First in a series
Like so many towns in that corner of Pennsylvania it has at its heart a roundabout, a circular point where 10 roads converge.
It’s a hub of a wheel, albeit a small one, that connects a ring of greater, more important cities: Harrisburg, Philadelphia, Baltimore, Washington.
One can argue that roads made Gettysburg, bringing traffic and trade from all directions and being the reason for its beginning. What cannot be disputed, however, is how its crossroads forever changed a quiet market settlement, and a nation, for what they brought there 150 years ago.
What happened in Gettysburg should not have happened at all. It was the last place for a battle to be waged, ground of no military importance. In 1863 it was, as much of it is now, a gentle land of stone-and-timber barns, pastures, and orchards bordered by low blue hills. It was home to 2,400 residents and small businesses, and its two colleges taught classics and theology. It was not a center of industry, commerce or government. It merely lay in the middle of them.
But that summer it became the center of everything when by accident and opportunity, by arrogance and resolve, by a web of roads two armies of 160,000 men collided there. For three days Americans made war on other Americans and inflicted more than 51,000 casualties at a tiny intersection.
The Civil War will be examined, dissected and debated as long as graduate students seek to enter academia and Ph.Ds. work to justify their tenure, but Shelby Foote explained it simplest and best, for he had that rare blend of an historian’s understanding and a writer’s sensitivity. “It was the crossroads of our being, and it was a hell of a crossroads.”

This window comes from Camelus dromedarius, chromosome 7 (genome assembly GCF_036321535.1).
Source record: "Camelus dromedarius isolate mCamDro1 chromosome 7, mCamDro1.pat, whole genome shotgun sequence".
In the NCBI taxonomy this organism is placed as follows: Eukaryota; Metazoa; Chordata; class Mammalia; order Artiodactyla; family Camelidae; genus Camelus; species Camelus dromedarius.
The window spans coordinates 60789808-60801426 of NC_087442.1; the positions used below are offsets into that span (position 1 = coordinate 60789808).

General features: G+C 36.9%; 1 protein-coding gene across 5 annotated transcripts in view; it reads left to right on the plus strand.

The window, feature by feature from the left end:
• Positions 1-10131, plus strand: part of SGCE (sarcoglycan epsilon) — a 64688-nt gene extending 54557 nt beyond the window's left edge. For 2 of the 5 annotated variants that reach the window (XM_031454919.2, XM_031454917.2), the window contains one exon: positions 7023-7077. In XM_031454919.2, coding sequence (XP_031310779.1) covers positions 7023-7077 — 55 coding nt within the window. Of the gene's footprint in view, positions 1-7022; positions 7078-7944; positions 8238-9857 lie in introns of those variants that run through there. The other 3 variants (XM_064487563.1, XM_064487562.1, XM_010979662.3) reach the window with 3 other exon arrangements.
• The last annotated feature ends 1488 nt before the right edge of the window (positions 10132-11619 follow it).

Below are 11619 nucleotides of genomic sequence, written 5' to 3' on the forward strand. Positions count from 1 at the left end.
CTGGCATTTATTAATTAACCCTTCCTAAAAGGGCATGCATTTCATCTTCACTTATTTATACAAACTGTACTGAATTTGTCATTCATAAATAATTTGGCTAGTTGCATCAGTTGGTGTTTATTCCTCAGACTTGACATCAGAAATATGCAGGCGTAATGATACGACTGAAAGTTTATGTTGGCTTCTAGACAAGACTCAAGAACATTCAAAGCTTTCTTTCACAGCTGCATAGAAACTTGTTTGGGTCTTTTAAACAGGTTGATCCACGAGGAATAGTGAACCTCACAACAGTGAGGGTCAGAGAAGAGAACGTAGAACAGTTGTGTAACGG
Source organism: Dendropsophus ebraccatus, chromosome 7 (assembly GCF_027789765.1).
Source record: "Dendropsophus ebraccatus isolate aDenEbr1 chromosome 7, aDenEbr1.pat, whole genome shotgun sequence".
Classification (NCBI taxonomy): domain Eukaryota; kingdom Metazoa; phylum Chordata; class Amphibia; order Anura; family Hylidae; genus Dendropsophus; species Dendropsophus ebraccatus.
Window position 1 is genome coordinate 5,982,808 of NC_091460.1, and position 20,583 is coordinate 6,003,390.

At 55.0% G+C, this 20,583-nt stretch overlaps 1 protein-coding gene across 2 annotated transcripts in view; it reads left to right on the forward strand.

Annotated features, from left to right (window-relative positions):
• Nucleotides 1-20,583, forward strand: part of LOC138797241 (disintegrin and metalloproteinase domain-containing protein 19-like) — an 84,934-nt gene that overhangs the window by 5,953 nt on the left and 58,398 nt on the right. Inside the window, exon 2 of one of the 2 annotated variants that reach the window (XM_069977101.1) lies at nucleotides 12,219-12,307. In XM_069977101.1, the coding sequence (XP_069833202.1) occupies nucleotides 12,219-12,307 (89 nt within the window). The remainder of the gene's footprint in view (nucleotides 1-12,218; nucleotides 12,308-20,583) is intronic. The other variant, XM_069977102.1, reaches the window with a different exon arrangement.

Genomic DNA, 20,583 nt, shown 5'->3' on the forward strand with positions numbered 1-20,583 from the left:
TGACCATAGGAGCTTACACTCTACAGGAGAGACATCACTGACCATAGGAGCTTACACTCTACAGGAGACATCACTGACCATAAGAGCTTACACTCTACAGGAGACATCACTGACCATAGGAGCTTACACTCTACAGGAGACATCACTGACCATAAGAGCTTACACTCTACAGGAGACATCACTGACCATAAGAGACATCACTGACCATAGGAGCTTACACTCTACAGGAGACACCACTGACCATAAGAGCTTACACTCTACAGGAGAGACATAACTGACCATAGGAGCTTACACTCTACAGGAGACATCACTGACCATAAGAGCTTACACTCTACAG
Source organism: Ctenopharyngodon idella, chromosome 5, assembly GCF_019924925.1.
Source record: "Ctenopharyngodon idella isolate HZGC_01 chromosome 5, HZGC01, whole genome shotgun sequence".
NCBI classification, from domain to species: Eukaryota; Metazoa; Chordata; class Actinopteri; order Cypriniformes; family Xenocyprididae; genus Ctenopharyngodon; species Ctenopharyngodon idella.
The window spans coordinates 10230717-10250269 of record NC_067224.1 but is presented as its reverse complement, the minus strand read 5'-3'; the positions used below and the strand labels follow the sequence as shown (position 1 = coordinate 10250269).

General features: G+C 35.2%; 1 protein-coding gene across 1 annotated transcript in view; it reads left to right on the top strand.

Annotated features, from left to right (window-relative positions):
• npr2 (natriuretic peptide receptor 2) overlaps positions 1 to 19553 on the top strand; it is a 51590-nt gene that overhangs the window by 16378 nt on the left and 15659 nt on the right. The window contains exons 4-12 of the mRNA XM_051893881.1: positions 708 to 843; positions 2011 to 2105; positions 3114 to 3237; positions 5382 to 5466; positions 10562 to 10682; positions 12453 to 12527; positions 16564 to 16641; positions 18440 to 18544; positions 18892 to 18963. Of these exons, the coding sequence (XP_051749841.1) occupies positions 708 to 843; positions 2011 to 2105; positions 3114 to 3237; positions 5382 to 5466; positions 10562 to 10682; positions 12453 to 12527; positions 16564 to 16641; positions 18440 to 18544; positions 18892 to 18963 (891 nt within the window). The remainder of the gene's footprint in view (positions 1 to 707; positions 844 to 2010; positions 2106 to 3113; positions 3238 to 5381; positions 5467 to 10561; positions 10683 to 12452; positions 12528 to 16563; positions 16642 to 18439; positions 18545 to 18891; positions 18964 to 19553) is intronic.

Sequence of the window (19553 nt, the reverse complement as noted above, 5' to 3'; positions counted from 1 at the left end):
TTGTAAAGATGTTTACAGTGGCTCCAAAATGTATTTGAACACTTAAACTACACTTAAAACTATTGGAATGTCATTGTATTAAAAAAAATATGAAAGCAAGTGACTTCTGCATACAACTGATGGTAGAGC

It was, he meant, the very center, the defining moment of America’s story. All that we were as a nation changed at that point. All that we have become, for good and for bad, came about from the direction we found in that terrible conflict.
With that said, if the Civil War was “the crossroads of our being,” then Gettysburg was at the center of that crossroads.
It was chronologically at the very midpoint of a war that had been going badly for the cause of union. It came about after two years of fighting, when the idea of union was strained and at risk of being forever broken. It was a struggle of desperation that, in its midst, had no perceivable conclusion. But when it was won, it marked the beginning of the war’s end and secured a unified, free nation.
Gettysburg is in every sense a crossroads, a point where direction changes in a passage to somewhere else. It is America’s most important crossroads and for that reason deserves to be revisited and understood.
In the next few days this series will revisit Gettysburg on its anniversary with writings that will coincide with what happened 150 years ago. It is not intended to be a conclusive history; one newspaper’s offering can’t possibly deliver what countless volumes have yet to tell in its entirety.
Rather, it will focus on selected critical moments and some extraordinary people who endured them: a girl of 15 who found herself tending the wounded and dying, untested men from Crawford County whose stand earned them a badge of respect, a bookish professor who became an unlikely hero, and a son from Jamestown who tried to capture in words what he had seen.
All of them were brought together by the crossroads at Gettysburg.